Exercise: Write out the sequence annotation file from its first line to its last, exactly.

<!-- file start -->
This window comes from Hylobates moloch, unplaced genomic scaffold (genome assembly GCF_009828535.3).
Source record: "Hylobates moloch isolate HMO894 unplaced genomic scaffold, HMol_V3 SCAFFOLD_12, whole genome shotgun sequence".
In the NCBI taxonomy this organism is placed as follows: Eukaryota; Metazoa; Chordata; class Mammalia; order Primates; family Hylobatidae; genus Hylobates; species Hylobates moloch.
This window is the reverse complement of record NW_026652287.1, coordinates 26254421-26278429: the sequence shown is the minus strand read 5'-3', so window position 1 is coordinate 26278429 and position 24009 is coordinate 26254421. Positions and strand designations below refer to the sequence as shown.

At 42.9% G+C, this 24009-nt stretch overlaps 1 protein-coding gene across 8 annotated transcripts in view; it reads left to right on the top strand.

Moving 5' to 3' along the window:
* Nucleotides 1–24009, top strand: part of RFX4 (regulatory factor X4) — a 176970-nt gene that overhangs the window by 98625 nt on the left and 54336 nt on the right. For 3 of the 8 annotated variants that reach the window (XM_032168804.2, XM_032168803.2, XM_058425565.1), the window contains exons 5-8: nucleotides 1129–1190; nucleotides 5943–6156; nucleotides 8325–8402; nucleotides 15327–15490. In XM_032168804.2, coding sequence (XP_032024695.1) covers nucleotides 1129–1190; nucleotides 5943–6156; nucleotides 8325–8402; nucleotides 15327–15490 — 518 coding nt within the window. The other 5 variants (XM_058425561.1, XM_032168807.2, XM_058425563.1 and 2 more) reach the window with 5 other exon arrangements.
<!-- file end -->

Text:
This window comes from Hylobates moloch, unplaced genomic scaffold (genome assembly GCF_009828535.3).
Source record: "Hylobates moloch isolate HMO894 unplaced genomic scaffold, HMol_V3 SCAFFOLD_12, whole genome shotgun sequence".
In the NCBI taxonomy this organism is placed as follows: Eukaryota; Metazoa; Chordata; class Mammalia; order Primates; family Hylobatidae; genus Hylobates; species Hylobates moloch.
This window is the reverse complement of record NW_026652287.1, coordinates 26254421-26278429: the sequence shown is the minus strand read 5'-3', so window position 1 is coordinate 26278429 and position 24009 is coordinate 26254421. Positions and strand designations below refer to the sequence as shown.

At 42.9% G+C, this 24009-nt stretch overlaps 1 protein-coding gene across 8 annotated transcripts in view; it reads left to right on the top strand.

Moving 5' to 3' along the window:
* Nucleotides 1–24009, top strand: part of RFX4 (regulatory factor X4) — a 176970-nt gene that overhangs the window by 98625 nt on the left and 54336 nt on the right. For 3 of the 8 annotated variants that reach the window (XM_032168804.2, XM_032168803.2, XM_058425565.1), the window contains exons 5-8: nucleotides 1129–1190; nucleotides 5943–6156; nucleotides 8325–8402; nucleotides 15327–15490. In XM_032168804.2, coding sequence (XP_032024695.1) covers nucleotides 1129–1190; nucleotides 5943–6156; nucleotides 8325–8402; nucleotides 15327–15490 — 518 coding nt within the window. The other 5 variants (XM_058425561.1, XM_032168807.2, XM_058425563.1 and 2 more) reach the window with 5 other exon arrangements.